Montagu’s Harrier (Circus pygargus) is 43–47 cm in length with a wingspan of 105–125 cm. The male weight is about 260-265g while the female is 340 to 345 g. Its graceful flight is characterized by powerful and elegant wingbeats, giving the impression of buoyancy and easy flying. During the breeding season and in winter quarters, it can be both solitary and gregarious at times. There may be as many as 30 nests in the same area that are associated with one breeding pair, sometimes within a 10-meter distance.
The more widespread of the two smaller harriers and soars and glides with wings held in shallow V. Adult male separated from adult male Hen or Pallid by darker grey, less cleanly patterned appearance with two black bands on the underside of secondary’s and one on the upper side and reddish-brown streaks on flanks and underwing coverts. As is necessary for harriers to maintain a positive dihedral on their wings, it searches the countryside low and generally holds its wings at a positive angle.
Has solid black wingtips, unlike Pallid, and often appears longer winged than the latter owing to broader wingtips. Noticeably slimmer than Hen, with longer, narrower, more pointed wings (wing point formed by 2nd–4th primaries instead of 2nd–5th), longer tail (noticeably longer than wing breadth), gray (instead of white) upper tail coverts, and lighter, more buoyant (almost tern-like) flight with rather wavering glides.
The body rises and falls rhythmically during a softly flapping flight. General coloration varies from medium ash-grey in most to rather pale ash-grey in some older individuals. The adult female told from female and juvenile male Hen by same structural and flight differences as for adult male, by more conspicuous dark crescent on ear-coverts and (more often than not) by lack of any pale collar (narrow collar present in Hen). For differences from very similar adult female Pallid, see that species.
Juvenile more easily separated by unstreaked and rich rufous underbody and underwing coverts, and by noticeably darker underside to secondaries. (Beware, however, rare juvenile Hen with quite rufous underparts and little or no dark streaking.) For differences from similar juvenile Pallid, see that species.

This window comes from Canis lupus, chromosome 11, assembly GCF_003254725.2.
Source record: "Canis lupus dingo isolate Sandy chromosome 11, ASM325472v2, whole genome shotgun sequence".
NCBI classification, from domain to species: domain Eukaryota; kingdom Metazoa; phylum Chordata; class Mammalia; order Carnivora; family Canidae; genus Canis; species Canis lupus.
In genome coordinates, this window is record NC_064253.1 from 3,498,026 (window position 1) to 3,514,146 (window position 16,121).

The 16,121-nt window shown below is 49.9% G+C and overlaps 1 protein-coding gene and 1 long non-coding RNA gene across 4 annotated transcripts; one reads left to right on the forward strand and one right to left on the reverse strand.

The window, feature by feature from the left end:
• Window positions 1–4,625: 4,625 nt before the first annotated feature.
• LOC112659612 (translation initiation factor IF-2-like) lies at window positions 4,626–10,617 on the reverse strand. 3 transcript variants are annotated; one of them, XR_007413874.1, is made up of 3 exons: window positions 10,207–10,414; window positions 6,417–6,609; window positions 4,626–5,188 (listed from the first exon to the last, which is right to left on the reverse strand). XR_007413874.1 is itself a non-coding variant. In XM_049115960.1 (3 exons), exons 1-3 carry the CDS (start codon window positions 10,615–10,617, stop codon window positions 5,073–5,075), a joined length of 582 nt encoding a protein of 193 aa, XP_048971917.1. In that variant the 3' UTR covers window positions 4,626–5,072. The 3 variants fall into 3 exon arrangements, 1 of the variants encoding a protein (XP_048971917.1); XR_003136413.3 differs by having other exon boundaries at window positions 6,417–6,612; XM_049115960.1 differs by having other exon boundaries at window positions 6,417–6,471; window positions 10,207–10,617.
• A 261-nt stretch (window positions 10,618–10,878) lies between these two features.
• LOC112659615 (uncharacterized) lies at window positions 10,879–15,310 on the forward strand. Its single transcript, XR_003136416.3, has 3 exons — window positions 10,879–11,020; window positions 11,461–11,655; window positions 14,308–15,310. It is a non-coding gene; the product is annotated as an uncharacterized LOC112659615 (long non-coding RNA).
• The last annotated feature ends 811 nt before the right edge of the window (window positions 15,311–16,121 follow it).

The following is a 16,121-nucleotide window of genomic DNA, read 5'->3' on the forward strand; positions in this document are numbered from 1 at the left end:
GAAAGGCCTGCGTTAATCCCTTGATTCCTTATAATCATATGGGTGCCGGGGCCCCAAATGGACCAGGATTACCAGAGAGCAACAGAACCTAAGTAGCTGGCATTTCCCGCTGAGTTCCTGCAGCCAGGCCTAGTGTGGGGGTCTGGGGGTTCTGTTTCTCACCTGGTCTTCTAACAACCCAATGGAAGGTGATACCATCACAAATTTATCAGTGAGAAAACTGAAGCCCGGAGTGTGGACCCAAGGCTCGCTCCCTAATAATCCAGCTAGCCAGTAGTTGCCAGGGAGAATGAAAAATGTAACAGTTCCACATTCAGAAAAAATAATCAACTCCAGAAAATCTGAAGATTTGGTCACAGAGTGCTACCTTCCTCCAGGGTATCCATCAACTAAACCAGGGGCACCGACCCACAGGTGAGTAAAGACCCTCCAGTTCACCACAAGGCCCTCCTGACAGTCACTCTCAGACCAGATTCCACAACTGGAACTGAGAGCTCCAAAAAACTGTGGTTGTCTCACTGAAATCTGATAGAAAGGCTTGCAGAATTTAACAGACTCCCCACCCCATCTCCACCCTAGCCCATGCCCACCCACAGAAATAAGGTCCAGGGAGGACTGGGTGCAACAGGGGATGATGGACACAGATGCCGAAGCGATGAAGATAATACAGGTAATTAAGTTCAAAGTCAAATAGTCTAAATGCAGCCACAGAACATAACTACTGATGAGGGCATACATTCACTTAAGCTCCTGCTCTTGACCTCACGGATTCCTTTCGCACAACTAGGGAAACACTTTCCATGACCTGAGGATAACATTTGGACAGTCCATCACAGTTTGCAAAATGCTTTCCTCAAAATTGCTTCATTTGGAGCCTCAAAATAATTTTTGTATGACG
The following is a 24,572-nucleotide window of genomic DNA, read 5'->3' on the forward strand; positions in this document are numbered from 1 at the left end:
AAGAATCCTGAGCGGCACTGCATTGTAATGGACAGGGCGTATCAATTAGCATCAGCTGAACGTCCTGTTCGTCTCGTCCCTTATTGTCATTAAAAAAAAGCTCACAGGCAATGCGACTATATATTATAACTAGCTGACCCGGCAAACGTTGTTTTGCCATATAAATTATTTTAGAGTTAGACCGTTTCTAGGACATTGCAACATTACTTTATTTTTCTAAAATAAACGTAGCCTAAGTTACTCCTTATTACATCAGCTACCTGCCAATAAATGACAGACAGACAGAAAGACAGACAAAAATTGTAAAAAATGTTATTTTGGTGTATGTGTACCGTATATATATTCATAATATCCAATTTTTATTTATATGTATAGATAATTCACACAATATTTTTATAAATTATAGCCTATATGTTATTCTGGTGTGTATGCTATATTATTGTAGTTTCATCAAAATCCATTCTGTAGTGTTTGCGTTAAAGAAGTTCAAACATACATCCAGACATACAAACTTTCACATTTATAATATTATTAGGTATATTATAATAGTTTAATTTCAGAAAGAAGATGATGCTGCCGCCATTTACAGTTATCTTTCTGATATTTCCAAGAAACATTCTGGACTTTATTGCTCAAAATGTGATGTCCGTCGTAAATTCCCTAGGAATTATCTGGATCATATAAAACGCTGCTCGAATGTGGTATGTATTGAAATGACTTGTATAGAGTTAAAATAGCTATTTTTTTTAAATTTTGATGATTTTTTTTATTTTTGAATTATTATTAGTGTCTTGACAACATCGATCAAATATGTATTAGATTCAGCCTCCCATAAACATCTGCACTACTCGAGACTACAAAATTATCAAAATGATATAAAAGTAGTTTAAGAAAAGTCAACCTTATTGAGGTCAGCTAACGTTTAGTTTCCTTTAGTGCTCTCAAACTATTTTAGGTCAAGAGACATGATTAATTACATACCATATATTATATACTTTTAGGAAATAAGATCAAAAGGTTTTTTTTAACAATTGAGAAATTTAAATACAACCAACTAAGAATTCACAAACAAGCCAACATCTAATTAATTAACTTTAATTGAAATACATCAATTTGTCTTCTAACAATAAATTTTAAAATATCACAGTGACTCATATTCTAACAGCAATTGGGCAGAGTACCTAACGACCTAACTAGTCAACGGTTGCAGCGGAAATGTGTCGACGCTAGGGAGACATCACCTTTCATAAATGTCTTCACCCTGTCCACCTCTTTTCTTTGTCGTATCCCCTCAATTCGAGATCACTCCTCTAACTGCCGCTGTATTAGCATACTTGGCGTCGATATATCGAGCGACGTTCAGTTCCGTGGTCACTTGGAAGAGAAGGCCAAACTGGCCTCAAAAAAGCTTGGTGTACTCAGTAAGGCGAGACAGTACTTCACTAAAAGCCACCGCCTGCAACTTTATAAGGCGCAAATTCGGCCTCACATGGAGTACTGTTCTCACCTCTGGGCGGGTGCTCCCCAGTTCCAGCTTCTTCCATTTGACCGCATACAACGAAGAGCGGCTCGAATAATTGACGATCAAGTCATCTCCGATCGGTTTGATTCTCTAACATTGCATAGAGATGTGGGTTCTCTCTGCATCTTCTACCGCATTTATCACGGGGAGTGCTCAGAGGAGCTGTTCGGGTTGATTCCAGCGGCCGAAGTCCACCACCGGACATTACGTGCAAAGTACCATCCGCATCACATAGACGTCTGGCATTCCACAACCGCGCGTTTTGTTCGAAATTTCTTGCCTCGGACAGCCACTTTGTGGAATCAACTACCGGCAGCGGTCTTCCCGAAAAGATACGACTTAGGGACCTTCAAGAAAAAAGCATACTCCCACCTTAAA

The juvenile Montagu’s Harrier resembles an adult female, but has largely unstreaked rich rufous or sometimes yellowish-orange underbody and underwing coverts, reduced barring on underside of primaries, more prominent dark crescent on ear-coverts, and, usually, darker secondaries. In sub-adult males, the grey areas are a dingy brownish-grey, darker than in adults.
Montagu’s Harrier is usually a silent bird but, the display calls a loud, sharp, rapidly repeated ‘kniakk-kniekk-kniekk’ and the alarm calls a similar but more shrill ‘chekk-ekk-ekk-ekk…’. Also, the begging calls of the female a plaintive, whistling ‘psiii’. Circus pygargus, also known as Montague’s harrier, is a family of harriers that migrates south. George Montagu, an English naturalist, is the common name of the species.
A bird of prey has a rare dark morph that could be mistaken for a dark-morph adult or dark juvenile Western Marsh, but is noticeably smaller and slimmer bodies, with longer, much narrower, and more pointed wings, longer, narrower tail, and different flight action. Instead of the conspicuous whitish bases to primaries and secondaries (and in the same way colored under primary coverts) present in dark-morph Western Marsh, shows silvery-grey bases to primaries (sometimes absent in male and sometimes barred with dark in female).
The female and juvenile birds have strongly banded tails (bands absent or faint in Western Marsh), but the adult males may show little or no banding. It is Long-distance migration is the hallmark of Montagu’s harriers. Eastern birds migrate to India, while birds from the southeastern part of the range spend the winter in Africa.
Generally uncommon and local (In addition to map range, has bred Britain, Finland.) Open country, either flat or rolling, in grassland, low crops, heathland, moorland, marshes, dunes, and young conifer plantations.
Related Reading – Facts of Cooper’s Hawk